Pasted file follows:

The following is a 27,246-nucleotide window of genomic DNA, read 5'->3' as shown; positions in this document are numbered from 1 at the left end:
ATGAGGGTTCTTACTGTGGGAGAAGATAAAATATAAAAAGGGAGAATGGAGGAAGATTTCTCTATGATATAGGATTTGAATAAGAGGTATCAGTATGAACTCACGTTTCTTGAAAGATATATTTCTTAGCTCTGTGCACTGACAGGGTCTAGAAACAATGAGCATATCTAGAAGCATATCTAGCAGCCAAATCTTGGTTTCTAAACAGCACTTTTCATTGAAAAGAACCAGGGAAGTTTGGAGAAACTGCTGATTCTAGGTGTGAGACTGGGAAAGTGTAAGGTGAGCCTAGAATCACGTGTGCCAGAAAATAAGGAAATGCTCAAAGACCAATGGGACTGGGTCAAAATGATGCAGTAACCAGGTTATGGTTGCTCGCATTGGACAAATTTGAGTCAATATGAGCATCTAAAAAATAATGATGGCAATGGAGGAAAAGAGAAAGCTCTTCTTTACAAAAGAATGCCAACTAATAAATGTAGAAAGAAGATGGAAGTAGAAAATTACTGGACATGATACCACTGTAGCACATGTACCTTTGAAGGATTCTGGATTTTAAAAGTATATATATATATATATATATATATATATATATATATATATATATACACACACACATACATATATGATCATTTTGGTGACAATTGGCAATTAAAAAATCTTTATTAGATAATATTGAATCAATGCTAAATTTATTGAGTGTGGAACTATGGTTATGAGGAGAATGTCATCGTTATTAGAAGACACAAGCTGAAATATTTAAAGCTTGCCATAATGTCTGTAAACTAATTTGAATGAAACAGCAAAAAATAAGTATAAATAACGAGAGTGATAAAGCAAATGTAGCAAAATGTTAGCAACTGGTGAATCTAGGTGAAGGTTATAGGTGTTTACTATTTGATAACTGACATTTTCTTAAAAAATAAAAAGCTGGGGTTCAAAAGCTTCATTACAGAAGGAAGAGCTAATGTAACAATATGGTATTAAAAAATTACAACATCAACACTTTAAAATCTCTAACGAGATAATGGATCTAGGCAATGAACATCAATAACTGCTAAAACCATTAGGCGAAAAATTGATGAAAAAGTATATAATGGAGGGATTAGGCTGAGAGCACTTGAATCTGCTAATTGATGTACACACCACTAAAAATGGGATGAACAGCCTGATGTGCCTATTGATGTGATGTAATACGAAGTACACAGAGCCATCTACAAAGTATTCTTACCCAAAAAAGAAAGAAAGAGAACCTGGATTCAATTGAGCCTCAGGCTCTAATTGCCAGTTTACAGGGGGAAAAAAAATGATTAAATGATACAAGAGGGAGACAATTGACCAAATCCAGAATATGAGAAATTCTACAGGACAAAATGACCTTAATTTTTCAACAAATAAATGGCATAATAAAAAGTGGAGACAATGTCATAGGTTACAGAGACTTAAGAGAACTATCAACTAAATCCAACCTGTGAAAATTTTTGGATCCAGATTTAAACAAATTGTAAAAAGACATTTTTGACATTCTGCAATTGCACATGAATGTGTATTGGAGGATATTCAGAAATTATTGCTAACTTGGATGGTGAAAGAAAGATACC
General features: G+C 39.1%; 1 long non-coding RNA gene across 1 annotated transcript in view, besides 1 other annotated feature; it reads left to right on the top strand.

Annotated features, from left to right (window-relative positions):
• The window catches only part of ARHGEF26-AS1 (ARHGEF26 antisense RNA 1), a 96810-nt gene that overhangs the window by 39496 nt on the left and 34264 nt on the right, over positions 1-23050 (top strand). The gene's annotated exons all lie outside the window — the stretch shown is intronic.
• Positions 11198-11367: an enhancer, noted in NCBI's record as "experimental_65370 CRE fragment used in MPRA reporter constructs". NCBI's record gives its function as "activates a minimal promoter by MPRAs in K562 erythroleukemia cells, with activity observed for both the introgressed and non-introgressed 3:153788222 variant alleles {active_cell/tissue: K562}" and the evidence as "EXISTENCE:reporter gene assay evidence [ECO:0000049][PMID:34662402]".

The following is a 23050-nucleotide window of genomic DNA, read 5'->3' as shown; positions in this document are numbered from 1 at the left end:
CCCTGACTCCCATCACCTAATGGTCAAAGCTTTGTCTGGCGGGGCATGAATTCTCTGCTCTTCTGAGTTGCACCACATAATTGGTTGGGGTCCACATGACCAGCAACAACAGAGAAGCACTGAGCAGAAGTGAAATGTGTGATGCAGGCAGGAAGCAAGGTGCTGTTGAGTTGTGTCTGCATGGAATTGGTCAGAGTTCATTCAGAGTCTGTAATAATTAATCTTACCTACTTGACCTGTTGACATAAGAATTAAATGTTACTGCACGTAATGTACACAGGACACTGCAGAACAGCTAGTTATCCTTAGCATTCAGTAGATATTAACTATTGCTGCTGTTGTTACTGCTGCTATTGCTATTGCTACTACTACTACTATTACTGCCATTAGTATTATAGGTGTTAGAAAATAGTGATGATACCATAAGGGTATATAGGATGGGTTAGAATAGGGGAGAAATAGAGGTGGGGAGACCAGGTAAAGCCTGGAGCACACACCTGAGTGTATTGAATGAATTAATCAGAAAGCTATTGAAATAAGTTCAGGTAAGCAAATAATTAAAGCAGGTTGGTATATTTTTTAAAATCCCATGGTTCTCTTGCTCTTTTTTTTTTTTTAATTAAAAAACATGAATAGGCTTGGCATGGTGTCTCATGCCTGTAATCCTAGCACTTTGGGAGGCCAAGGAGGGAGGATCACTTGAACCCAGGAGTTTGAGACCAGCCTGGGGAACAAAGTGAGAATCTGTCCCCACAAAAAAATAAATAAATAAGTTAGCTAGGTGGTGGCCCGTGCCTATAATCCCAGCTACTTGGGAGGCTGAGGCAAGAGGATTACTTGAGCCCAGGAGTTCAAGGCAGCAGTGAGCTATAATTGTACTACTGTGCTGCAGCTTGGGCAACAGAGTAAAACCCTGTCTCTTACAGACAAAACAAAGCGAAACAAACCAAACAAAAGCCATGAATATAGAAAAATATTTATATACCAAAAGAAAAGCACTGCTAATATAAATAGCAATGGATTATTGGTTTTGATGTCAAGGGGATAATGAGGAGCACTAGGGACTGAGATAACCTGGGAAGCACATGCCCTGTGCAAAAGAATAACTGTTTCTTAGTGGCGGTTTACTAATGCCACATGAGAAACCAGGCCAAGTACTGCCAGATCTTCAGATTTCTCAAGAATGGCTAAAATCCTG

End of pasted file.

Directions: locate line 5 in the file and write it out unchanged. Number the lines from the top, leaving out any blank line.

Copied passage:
• The window catches only part of ARHGEF26-AS1 (ARHGEF26 antisense RNA 1), a 96810-nt gene that overhangs the window by 39496 nt on the left and 34264 nt on the right, over positions 1-23050 (top strand). The gene's annotated exons all lie outside the window — the stretch shown is intronic.